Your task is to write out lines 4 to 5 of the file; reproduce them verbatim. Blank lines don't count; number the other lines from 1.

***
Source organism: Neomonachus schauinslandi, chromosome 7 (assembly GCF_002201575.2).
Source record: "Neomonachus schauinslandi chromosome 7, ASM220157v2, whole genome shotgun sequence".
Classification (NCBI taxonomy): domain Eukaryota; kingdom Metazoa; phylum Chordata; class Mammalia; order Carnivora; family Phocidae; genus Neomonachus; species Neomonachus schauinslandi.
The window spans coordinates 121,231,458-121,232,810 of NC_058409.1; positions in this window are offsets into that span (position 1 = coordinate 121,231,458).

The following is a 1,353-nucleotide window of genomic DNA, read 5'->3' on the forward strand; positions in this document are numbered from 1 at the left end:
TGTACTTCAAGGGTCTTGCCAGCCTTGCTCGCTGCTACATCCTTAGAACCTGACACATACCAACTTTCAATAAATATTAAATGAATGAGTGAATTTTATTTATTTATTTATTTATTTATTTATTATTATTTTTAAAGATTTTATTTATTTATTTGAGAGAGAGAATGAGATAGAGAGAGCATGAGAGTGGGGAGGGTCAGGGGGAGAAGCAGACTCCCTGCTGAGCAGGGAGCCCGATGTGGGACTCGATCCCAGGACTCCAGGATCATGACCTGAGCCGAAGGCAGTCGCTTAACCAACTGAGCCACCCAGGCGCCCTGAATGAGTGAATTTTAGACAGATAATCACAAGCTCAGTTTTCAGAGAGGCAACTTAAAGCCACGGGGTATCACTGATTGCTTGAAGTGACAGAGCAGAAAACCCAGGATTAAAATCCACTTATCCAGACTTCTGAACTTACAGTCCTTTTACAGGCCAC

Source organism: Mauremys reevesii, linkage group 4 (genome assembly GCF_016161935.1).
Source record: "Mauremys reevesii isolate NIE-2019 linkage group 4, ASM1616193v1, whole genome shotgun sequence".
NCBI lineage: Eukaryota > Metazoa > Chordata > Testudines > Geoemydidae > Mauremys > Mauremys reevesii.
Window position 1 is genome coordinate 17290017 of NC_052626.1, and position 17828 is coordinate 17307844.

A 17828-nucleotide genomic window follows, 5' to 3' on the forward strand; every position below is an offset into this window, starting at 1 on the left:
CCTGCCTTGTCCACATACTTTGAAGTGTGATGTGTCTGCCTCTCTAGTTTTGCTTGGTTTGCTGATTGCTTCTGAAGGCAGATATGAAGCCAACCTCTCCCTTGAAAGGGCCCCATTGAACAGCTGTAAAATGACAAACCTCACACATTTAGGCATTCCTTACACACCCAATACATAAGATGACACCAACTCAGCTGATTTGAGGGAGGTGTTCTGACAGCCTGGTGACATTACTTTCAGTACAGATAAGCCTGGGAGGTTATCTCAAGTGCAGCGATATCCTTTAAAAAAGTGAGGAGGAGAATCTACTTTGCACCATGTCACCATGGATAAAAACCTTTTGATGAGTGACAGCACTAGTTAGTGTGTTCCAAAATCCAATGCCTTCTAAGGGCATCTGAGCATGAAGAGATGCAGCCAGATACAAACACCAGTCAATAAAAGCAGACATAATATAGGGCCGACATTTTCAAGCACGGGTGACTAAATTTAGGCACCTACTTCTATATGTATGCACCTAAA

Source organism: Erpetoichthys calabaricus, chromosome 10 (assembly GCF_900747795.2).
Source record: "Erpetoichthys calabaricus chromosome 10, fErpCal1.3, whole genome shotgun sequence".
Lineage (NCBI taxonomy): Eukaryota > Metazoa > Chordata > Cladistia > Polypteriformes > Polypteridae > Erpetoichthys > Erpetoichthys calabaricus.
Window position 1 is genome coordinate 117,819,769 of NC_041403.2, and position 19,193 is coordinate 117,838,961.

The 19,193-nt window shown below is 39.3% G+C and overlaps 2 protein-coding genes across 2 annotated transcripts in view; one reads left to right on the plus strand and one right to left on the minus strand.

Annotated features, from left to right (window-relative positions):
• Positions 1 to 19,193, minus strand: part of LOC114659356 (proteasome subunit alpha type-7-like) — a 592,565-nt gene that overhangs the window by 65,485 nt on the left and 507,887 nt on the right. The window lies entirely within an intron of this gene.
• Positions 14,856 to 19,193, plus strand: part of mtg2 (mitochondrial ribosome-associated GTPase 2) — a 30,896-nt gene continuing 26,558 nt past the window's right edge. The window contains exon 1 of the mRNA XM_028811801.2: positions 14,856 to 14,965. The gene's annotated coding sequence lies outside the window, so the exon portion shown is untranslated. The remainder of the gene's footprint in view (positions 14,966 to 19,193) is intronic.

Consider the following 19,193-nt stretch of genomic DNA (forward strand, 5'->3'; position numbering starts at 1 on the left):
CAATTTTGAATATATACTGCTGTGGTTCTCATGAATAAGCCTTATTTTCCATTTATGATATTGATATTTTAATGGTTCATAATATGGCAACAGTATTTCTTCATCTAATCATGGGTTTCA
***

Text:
The window spans coordinates 121,231,458-121,232,810 of NC_058409.1; positions in this window are offsets into that span (position 1 = coordinate 121,231,458).

The following is a 1,353-nucleotide window of genomic DNA, read 5'->3' on the forward strand; positions in this document are numbered from 1 at the left end: